I was an early adapter to the Internet. I was dialling up to Bulletin Boards and sending off for underground magazines on floppy disc before the internet as we know it was around. And in the infancy of ‘the Web’, when it meant little more than something spiders created, I was telling everyone at school how amazing the Internet was. You could chat to people around the world, find information on your favourite band, get detailed information to help with homework, look up the most amazing jokes, and a million other things!
None of my friends really cared at the time. But in a flash, the Internet was THE big thing. Fast forward to today and now it’s simply the norm. We take it for granted, despite its relative newness.
As we have speedily adapted to this new way of life, has the internet replaced more traditional sources in terms of ease and accuracy? The 5th June edition of Times Higher Education discussed ‘the Google generation’, wondering if we have become too dependent (and Google-eyed) on the online search beast. Has the ease of finding information led to less critical thought and innovation, at a time when you’d rather expect the free flow of data to open up new possibilities?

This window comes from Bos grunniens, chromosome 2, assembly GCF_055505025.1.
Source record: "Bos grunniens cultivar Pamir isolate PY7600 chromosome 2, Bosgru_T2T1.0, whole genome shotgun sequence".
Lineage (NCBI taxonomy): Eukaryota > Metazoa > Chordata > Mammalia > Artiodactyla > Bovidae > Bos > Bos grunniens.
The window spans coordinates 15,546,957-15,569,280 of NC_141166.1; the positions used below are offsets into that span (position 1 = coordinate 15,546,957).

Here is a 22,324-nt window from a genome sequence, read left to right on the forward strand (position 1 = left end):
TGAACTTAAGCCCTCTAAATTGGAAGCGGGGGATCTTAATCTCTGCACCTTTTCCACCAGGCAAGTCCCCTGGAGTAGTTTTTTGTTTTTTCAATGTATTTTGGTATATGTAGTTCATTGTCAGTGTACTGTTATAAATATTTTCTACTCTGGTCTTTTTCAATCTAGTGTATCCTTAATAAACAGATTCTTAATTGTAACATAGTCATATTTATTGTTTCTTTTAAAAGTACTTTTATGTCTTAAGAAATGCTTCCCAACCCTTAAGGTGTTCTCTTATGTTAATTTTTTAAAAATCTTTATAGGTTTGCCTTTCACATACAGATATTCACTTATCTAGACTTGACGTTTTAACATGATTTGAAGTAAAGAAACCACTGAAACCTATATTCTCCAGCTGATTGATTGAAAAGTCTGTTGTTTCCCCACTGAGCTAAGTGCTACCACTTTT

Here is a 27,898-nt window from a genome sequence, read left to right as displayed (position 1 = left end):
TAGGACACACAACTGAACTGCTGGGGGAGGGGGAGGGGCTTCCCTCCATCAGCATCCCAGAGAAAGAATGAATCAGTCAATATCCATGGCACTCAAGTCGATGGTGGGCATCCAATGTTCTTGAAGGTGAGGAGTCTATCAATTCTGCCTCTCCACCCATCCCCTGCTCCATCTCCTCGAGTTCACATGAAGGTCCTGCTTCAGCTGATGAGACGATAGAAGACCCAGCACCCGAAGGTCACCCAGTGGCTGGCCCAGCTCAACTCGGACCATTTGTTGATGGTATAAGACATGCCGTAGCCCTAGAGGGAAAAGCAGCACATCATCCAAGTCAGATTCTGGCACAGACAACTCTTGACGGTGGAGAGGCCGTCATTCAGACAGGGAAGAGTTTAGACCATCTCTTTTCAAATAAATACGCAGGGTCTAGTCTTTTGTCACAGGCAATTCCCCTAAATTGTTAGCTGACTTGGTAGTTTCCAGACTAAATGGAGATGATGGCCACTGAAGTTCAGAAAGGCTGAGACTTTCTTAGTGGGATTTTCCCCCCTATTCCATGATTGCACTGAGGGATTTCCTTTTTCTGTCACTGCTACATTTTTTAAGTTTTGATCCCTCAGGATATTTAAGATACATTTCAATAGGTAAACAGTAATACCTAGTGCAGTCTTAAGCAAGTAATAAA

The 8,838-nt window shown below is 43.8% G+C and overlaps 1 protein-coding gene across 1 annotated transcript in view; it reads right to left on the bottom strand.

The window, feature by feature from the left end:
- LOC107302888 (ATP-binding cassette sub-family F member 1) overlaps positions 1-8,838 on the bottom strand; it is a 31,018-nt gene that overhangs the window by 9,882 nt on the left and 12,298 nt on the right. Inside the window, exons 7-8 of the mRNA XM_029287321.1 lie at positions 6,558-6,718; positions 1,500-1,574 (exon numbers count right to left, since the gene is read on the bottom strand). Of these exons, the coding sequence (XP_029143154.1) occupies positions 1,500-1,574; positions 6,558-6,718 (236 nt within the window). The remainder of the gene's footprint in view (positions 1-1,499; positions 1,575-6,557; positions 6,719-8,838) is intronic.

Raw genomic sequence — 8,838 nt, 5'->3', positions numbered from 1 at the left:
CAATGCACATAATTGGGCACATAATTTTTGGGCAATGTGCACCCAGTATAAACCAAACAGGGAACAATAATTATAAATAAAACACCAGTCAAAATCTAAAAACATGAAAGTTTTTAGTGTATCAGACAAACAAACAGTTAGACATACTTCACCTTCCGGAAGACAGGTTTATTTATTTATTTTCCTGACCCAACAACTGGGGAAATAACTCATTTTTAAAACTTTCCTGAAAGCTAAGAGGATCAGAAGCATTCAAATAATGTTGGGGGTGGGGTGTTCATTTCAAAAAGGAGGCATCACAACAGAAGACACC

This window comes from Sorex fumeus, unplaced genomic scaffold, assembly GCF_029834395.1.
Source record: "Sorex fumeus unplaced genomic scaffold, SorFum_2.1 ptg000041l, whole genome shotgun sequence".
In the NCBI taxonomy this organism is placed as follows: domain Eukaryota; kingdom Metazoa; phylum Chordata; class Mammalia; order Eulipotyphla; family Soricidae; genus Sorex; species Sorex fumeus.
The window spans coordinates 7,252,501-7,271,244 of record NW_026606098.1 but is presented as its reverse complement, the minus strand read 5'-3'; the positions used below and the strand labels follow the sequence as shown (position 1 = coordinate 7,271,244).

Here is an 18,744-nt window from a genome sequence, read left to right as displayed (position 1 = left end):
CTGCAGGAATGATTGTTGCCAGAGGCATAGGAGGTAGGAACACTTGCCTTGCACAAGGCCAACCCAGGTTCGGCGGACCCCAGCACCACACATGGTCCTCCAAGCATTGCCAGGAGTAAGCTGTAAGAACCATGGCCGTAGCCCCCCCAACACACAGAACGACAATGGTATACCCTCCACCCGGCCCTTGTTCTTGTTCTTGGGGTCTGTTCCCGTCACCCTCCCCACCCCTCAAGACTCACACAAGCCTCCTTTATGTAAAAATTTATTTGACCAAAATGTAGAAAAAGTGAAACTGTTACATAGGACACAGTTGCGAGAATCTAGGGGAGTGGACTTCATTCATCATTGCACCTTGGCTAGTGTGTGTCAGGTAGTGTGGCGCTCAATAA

I recently found a fantastic article from the site Publishing 2.0:
After reading, I thought it’s no wonder most of us use Google as the first (and often only) port of call for information.
And in terms of academic research, going as far as Google Scholar (still Google!) and Wikipedia isn’t exactly breaking out into a secret world of exclusive information.
Google clearly does have a huge scope. You’d be mad not to use it. I do so frequently on a daily basis.
The problem is when we rely almost solely on just one resource.
Google may bring together a large number of resources, but that misses the point. Google is still a single entity when you use it as a service for research. Despite its huge scope, it doesn’t handle all information. For specialist research purposes, Google is a help, but only when used as part of the research process.